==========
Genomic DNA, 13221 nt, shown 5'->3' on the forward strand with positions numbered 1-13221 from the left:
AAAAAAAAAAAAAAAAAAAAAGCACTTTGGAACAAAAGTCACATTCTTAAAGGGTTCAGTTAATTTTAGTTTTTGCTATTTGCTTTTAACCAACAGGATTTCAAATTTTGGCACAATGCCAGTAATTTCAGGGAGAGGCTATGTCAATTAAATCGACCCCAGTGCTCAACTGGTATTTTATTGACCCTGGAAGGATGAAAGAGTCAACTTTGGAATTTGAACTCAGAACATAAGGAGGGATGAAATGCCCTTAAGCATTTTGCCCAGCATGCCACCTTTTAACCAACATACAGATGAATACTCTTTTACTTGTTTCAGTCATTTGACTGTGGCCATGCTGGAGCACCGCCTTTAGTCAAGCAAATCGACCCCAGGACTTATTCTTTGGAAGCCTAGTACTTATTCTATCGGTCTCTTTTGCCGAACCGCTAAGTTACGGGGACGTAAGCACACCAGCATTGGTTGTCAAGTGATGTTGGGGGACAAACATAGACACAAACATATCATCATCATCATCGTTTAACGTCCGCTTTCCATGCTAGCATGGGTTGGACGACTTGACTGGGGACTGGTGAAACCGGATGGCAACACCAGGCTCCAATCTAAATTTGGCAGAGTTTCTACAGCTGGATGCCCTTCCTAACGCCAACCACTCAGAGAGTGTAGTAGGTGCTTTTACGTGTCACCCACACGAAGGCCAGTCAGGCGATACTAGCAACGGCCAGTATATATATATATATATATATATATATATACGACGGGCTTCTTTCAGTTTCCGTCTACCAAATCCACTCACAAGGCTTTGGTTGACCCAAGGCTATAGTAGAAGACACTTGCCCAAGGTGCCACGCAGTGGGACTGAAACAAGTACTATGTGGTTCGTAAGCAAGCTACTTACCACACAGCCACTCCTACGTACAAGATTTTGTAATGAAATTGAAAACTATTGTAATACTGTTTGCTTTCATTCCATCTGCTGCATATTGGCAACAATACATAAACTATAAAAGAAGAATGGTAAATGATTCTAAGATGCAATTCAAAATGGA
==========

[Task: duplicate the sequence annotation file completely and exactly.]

Genomic DNA, 13221 nt, shown 5'->3' on the forward strand with positions numbered 1-13221 from the left:
AAAAAAAAAAAAAAAAAAAAAGCACTTTGGAACAAAAGTCACATTCTTAAAGGGTTCAGTTAATTTTAGTTTTTGCTATTTGCTTTTAACCAACAGGATTTCAAATTTTGGCACAATGCCAGTAATTTCAGGGAGAGGCTATGTCAATTAAATCGACCCCAGTGCTCAACTGGTATTTTATTGACCCTGGAAGGATGAAAGAGTCAACTTTGGAATTTGAACTCAGAACATAAGGAGGGATGAAATGCCCTTAAGCATTTTGCCCAGCATGCCACCTTTTAACCAACATACAGATGAATACTCTTTTACTTGTTTCAGTCATTTGACTGTGGCCATGCTGGAGCACCGCCTTTAGTCAAGCAAATCGACCCCAGGACTTATTCTTTGGAAGCCTAGTACTTATTCTATCGGTCTCTTTTGCCGAACCGCTAAGTTACGGGGACGTAAGCACACCAGCATTGGTTGTCAAGTGATGTTGGGGGACAAACATAGACACAAACATATCATCATCATCATCGTTTAACGTCCGCTTTCCATGCTAGCATGGGTTGGACGACTTGACTGGGGACTGGTGAAACCGGATGGCAACACCAGGCTCCAATCTAAATTTGGCAGAGTTTCTACAGCTGGATGCCCTTCCTAACGCCAACCACTCAGAGAGTGTAGTAGGTGCTTTTACGTGTCACCCACACGAAGGCCAGTCAGGCGATACTAGCAACGGCCAGTATATATATATATATATATATATATATATACGACGGGCTTCTTTCAGTTTCCGTCTACCAAATCCACTCACAAGGCTTTGGTTGACCCAAGGCTATAGTAGAAGACACTTGCCCAAGGTGCCACGCAGTGGGACTGAAACAAGTACTATGTGGTTCGTAAGCAAGCTACTTACCACACAGCCACTCCTACGTACAAGATTTTGTAATGAAATTGAAAACTATTGTAATACTGTTTGCTTTCATTCCATCTGCTGCATATTGGCAACAATACATAAACTATAAAAGAAGAATGGTAAATGATTCTAAGATGCAATTCAAAATGGA